Fifty years ago, on 1 January 1959, the three month offensive by the Castro led rebel forces against Cuba’s dictatorial president, General Fulgencio Batista, succeeded. Deposed, Batista fled the island for the Dominican Republic ending Cuba’s flirtation with international capitalism, which, though it had brought wealth had vastly widened the gap between rich and poor. Reflecting on events three years later, activist, academic, and author of Pichón: Race and Revolution in Castro’s Cuba, Carlos Moore, observed, “I loved the revolution, but I had lost faith in the regime.”
And well he might. Clashing for the second time with the revolutionary authorities, he faced an indefinite stretch of hard labour on the sugar plantations, punishment for his condemnation of the racism embedded in the new government. But we are jumping ahead of ourselves. As much travelogue and socio-political observation as it is memoir, Carlos Moore’s Pichón tells, in grippingly erudite text, how a boy who grew up in the Cuban backwater town of Central Lugareño became one of the leading theorists and commentators on race in Cuba and internationally; and unashamedly stuck his neck out to do so.
We start, then, in the late 1940s Central Lugareño of Moore’s infancy. An unremarkable town which, in the book’s first sentence, Moore dryly notes that he “hated.” From a poor family of Jamaican decent, it was only his father’s standing in the community which prevented Carlos’ particularly dark skin and African features from becoming a source of overt prejudice in the predominantly Hispanic society. Set apart from his siblings by skin tone and hair type, schoolmates and adults alike would remark upon his status as the family’s “negrito.” When compounded with the Jamaican roots, however, and Carlos became to some, in the words of his young next door neighbour, the lowest of the low, a “pichón.” The term was first used by poor Hispanics toward the Haitians who arrived, starving, on the island in the late 1920s fleeing economic destitution at home. The Haitians, so impoverished they could barely afford food, were said to eat their own people. Thus, the insult alluded to the supposed cannibalism and savagery which could be distinguished in a marked racial group. Moore’s first awareness of his body was, then, an awareness of its difference, of the racialised signs it carried.
In the turmoil preceding the revolution, Moore and his family escaped to the United States. A teenager, now living in a Brooklyn ghetto, Moore attended the local high school where he attracted the attention of his English teacher. Invited to a meeting of black intellectuals, he was pointed in the direction of Harlem’s National Memorial African Bookstore. He also happened upon the bohemian hangouts of New York’s Lower East Side, where sex, communism, and Cuban solidarity, became uneasily entwined. Unafraid of voicing his opinions, and with a determined ability to make connections with the people who mattered, Moore soon found himself at the front line of black left wing politics, working for the Democratic Republic of the Congo’s UN mission, and speaking on a soapbox on Harlem street corners. He soon caught the attention of the FBI. Moore’s memories of events are illuminated by clippings from the file held on him by the American security agencies who had, it seemed, been keeping tabs on almost everything he was doing. Astonishingly, though Moore notes this only in passing, these events were taking place while he was still enrolled, and attending classes at, high school. Moore achieved more before his 18th birthday, than many fit into a lifetime.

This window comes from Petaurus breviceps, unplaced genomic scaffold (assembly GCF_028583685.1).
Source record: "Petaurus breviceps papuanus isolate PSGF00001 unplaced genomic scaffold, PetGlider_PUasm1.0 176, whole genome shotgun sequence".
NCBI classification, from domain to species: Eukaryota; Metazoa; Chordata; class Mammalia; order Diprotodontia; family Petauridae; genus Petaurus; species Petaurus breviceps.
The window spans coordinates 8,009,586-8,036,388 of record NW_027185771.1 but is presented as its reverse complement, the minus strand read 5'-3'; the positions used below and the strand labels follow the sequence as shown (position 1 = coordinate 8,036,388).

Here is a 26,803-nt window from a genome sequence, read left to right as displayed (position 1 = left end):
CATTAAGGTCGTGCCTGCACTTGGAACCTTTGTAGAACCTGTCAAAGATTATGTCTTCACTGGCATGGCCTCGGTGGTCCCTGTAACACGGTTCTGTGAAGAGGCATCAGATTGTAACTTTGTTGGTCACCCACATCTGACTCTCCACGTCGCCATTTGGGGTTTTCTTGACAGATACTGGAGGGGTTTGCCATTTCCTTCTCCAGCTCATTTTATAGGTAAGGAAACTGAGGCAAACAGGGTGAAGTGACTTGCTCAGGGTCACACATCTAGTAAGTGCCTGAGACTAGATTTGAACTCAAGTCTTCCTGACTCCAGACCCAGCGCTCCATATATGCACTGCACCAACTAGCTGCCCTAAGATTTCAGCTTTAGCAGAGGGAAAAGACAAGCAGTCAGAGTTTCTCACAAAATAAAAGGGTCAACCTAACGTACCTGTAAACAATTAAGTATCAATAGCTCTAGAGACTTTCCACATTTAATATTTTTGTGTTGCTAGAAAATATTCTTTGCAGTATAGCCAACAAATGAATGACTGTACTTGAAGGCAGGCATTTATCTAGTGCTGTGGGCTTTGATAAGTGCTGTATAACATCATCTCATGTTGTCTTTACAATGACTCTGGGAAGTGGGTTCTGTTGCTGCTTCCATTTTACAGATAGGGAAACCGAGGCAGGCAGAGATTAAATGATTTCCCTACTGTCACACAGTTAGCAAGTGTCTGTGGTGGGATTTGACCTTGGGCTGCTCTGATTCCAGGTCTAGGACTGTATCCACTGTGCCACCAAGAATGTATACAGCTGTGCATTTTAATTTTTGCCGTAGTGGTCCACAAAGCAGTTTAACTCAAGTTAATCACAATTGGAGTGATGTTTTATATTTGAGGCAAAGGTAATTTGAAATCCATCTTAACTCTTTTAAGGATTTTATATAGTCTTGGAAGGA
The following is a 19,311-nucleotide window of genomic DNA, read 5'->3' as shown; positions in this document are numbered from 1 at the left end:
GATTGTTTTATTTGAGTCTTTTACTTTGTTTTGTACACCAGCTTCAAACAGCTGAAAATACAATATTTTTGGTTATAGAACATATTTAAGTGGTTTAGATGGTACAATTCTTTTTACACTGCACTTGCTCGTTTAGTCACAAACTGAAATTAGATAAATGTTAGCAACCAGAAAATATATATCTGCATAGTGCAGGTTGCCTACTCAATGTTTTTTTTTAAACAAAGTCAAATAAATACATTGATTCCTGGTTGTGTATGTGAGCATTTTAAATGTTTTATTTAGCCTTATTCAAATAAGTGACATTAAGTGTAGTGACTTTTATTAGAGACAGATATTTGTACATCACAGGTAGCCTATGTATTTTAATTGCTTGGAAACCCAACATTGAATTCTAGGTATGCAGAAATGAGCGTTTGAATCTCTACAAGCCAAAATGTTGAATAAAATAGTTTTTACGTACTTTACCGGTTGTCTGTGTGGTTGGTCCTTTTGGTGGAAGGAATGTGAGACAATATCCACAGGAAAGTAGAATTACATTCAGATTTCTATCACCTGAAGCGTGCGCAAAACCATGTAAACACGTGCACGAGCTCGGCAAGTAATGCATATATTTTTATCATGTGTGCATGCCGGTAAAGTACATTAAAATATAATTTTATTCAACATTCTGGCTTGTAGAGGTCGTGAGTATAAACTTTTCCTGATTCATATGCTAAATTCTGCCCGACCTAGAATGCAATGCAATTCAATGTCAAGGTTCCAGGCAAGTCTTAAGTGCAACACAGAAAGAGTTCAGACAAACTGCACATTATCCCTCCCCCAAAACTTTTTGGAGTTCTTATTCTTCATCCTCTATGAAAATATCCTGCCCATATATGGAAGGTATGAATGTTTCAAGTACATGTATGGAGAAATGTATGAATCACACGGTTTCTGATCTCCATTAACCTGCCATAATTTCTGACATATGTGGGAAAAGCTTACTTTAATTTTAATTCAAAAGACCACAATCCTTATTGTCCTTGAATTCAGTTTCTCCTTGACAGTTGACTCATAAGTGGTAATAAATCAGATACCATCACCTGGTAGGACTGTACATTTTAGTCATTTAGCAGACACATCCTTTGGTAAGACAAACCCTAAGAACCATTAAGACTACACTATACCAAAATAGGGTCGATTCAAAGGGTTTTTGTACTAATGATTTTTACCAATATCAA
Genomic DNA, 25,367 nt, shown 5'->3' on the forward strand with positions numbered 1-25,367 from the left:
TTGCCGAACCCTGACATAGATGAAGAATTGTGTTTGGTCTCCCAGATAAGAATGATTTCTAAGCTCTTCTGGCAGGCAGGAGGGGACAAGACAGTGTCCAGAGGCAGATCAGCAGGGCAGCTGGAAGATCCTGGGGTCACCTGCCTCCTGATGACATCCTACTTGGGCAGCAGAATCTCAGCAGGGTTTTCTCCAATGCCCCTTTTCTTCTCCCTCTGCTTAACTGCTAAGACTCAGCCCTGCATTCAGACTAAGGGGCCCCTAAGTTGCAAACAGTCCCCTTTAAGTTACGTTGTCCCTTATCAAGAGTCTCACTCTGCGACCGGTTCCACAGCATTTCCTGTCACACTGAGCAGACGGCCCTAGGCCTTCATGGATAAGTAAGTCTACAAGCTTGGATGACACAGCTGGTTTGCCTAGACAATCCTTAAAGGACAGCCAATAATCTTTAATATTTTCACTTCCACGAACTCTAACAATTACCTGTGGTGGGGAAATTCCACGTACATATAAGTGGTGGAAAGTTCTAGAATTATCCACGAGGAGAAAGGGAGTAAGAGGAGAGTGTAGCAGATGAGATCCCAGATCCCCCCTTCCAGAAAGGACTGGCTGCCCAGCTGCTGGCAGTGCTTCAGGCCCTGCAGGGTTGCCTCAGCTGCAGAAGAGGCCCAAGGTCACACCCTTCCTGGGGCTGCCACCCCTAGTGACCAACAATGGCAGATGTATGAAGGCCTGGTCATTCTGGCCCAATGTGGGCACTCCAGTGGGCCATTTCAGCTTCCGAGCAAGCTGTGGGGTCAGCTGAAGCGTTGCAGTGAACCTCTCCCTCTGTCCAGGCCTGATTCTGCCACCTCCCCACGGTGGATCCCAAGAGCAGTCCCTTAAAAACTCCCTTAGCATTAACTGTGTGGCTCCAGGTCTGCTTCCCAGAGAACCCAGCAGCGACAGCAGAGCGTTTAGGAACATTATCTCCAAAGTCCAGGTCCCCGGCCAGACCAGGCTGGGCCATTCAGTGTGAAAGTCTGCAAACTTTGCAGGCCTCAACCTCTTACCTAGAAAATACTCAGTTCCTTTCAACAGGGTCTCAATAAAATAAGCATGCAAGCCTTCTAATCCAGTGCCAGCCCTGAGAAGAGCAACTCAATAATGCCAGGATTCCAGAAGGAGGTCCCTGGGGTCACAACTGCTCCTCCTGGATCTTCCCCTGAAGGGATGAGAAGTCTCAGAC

By the age of 19 he was resolute. “I no longer had any illusions about American imperialism,” he notes, “I deemed myself to be at war with the United States on several fronts.” Meeting Castro, if only for a few brief seconds on his visit to the New York City following Cuba’s Bay of Pigs invasion, Moore decided he would abandon the United States, rife with racism and imperialism, for the social and racial equality he expected to find in the country of his birth. The reality was rather different. Cuba might have a socialist leadership, but this did not necessarily equate to the effacing of racial inequalities. Questioning this with the upper echelons of the leadership, nearly cost him his life. “To most, the Revolution was Fidel,” Moore remarks, “but I had lost that unquestioning conviction in his politics and his ideology. I had been too close to the top and it smelled rank.”
Moore’s text is refreshing. Fifty years after the revolution, Cuban politics is something about which most people have an opinion, but with little empirical grounding. Thus, Cuba has become in discussion little more than a metonym for pro- and anti-socialist dogma. Through Moore’s writing, we are offered a personal context through which to interpret the ins and outs of the island’s politics. Moore’s memoir shows him to be an exemplar of a relevant academic. His theorisations on race come, not from pipe-and-slippers ruminations in a plush university common room, but from a lived experience of injustice. Finally, his text makes thrilling reading. As a scholar, Moore’s work has received great acclaim, and as an activist his influence has been similarly widespread. With the Cuban revolution’s 50th anniversary eliciting a huge range of books, this offers a little more than most.